I raced out for the event a few moments later and was thankfully rejuvenated by the stimulant of enjoyable company.

But, alas, I wasn’t able to see the baby when I returned because apparently babies don’t stay up til 11:30 – not even to visit with uncles. And double-alas, I couldn’t sleep that night either! Baby was innocent, Sandman just didn’t show. By my count, it was something like a 62-hour Zzzz-less weekend.

The New York City Meetup (and with Pictures to Prove It!)


That’s right! It happened, it was lots of fun and we wish you could’ve been there.

Ricochet members and the good people of America’s Future got together on the Hudson River to enjoy free drinks, free food, absorbing conversation, many laughs and the excitement of making new friends. We owe a big thanks to our very own Alex Rosenwald and Rob Long, along with America’s Future’s Larry Gillheeney for organizing the event and providing the former two; and we owe a thanks for all who attended for taking care of the rest.

I don’t think I’m exaggerating when I say everyone had a good time. The persistent rain interfered with our plans to enjoy an outdoor gathering on the water, and hampered the “crawl” portion of the event a bit, but freedom-lovers know how to improvise!

Member Post


The bar crawl is picking up steam. Not only is Rob Long gonna be there, but James Lileks is in too! But we want more VIPs. We want you! If you haven’t heard already, Ricochet is teaming up with America’s Future on Saturday, May 14th to celebrate freedom (and free drinks). All members are invited! […]

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Shakespeare and the Spaceman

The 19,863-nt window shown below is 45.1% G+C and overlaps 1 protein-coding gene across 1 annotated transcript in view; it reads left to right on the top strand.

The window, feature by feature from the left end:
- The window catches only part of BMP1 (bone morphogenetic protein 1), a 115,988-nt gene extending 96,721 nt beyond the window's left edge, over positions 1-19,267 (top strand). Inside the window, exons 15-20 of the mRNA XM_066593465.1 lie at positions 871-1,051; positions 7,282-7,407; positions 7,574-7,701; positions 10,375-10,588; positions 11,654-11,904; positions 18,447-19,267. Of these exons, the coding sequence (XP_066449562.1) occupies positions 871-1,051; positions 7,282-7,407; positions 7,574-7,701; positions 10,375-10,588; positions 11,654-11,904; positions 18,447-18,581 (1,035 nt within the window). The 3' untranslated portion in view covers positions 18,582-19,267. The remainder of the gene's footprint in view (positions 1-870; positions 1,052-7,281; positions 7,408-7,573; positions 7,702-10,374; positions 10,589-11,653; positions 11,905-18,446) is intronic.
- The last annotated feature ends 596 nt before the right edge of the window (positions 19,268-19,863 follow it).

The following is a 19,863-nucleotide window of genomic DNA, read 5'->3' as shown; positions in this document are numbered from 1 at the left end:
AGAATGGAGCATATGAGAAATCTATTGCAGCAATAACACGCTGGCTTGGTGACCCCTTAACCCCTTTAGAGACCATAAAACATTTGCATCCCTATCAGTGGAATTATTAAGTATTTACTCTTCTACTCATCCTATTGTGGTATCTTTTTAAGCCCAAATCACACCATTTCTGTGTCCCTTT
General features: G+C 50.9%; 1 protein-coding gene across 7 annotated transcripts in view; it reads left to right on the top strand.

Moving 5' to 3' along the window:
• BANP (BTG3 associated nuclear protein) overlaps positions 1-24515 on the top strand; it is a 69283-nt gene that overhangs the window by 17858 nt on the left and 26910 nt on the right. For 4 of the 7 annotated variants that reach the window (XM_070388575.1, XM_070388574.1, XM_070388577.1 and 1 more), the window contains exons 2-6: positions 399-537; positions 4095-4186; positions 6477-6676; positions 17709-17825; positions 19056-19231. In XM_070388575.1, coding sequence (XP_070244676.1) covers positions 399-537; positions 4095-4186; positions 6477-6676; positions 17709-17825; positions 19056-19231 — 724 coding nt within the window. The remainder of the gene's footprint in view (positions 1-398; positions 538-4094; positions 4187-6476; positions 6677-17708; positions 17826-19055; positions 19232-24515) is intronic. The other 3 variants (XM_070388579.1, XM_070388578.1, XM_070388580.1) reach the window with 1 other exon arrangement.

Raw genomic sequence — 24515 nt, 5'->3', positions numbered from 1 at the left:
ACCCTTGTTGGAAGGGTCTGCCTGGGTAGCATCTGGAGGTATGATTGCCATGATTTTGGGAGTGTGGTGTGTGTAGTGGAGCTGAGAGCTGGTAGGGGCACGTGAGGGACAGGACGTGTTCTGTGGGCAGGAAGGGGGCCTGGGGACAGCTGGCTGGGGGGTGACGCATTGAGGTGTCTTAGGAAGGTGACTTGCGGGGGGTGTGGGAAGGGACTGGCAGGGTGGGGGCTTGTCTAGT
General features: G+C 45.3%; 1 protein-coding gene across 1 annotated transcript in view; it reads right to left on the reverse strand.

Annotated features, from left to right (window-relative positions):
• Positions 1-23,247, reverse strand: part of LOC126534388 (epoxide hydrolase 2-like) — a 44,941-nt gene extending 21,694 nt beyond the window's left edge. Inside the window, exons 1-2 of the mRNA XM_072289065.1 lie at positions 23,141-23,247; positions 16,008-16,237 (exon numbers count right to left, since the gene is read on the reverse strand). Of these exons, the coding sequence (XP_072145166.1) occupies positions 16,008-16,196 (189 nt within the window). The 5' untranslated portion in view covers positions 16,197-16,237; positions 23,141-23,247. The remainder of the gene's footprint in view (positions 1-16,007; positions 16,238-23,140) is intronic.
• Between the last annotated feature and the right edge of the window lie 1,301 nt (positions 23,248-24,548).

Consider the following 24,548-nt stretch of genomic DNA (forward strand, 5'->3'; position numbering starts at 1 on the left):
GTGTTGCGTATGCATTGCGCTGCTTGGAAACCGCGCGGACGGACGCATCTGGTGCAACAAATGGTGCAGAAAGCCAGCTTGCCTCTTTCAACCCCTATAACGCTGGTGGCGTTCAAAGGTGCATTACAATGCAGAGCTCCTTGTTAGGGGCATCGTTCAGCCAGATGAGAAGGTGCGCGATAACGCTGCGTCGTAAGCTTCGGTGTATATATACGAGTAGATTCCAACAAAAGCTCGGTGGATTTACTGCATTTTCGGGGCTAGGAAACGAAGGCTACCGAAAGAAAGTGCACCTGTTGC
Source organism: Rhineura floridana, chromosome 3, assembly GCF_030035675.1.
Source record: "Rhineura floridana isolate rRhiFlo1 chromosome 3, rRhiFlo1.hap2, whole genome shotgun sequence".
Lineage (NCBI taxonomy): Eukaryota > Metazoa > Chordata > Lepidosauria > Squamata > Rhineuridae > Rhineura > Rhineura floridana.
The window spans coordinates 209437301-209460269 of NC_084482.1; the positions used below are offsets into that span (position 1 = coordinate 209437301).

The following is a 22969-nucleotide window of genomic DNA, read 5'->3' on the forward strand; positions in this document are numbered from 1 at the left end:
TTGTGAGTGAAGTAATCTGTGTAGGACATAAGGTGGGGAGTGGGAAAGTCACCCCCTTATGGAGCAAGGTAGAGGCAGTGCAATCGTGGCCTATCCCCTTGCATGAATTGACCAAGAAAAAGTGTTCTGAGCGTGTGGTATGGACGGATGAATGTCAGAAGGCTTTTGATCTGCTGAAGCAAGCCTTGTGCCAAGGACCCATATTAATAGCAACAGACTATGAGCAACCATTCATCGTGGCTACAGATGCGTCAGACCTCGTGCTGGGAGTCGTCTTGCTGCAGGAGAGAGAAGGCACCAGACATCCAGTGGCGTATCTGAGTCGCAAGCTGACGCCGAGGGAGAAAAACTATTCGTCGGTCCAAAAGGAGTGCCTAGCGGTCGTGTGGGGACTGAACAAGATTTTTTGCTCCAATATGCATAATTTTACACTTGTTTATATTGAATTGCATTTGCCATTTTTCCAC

I’m not sure if how long it’s been since I’ve seen something as funky as HBO’s miniseries Station 11. I couldn’t really say with confidence that I liked it, and describing it would be an even more challenging endeavor. But the overwhelming critical praise it’s received isn’t something I’ll debate now. At Rotten Tomatoes, the paradoxically titled “Critics Consensus” runs as follows: “Station 11 rewards patient viewers with an insightful and thematically rich assertion that–even in the post-apocalypse–the show must go on.” In this instance, I can live with a product of the Tomatometer.

In a very confined nutshell, the show concentrates on a group of touring Shakespearean actors who ritually circle the Great Lakes… in the immediate and intermediate years after a swine flu pandemic effectively wipes out the world as we know it. The show also includes, among other things, a large cluster of survivors isolating in the fictional “Severn City” regional airport; a creepy prophet dude in overalls who’s manipulating children into suicide bombings; a former movie star, who, even after a relatively unrelated death, manages to be central to the whole story; and a graphic novel, the eponymous Station 11, about an astronaut trapped on a broken space station.

Yeah, it’s weird. And that’s about as much as I can expand on without getting lost in the weeds of unnecessary, and bespoiling, explication.

The Germiest Place in America


I really love New York City. I like moving fast through a place where, headphones in, every soundtrack I can think of fits beautifully. It’s strange because the city has an over-abundance of so many things I don’t like. Crowds, cold weather, depersonalization on the street, constant phone usage, expensive… everything. But it comes together like one of those cocktails that are heavy on bitters and other icky tasting stand-alone ingredients, yet comes out surprisingly delicious to me. 

After collecting a few offers from friends and family for a free place to lay my head, I’ve cashed in for a two-week trip. It should give me almost enough time to indulge in one of my favorite fantasies: living in a new exciting place. It’d be hard for me to leave my beloved New Orlean–and also I can’t afford it–but I’ll still say I haven’t ruled Gotham out yet.

Even though the city’s biggest critics rely mostly on established fact, there are a lot of aspects of its bad rep that I’d say belong in the undeserved column. For instance, I’ve never found this place to be much meaner than any other place I’ve visited; on a Sunday stroll through Brooklyn with my nine-month-old nephew, it occurred to me that the challenges of having a baby here are probably offset by the advantages (depending on one’s parenting style to be sure); and while the city is known for its dark blue voting record, from a maunderer’s perspective, the Founding Fathers’ implicit commandment that “Thou shalt mind thine own business” seems alive and well.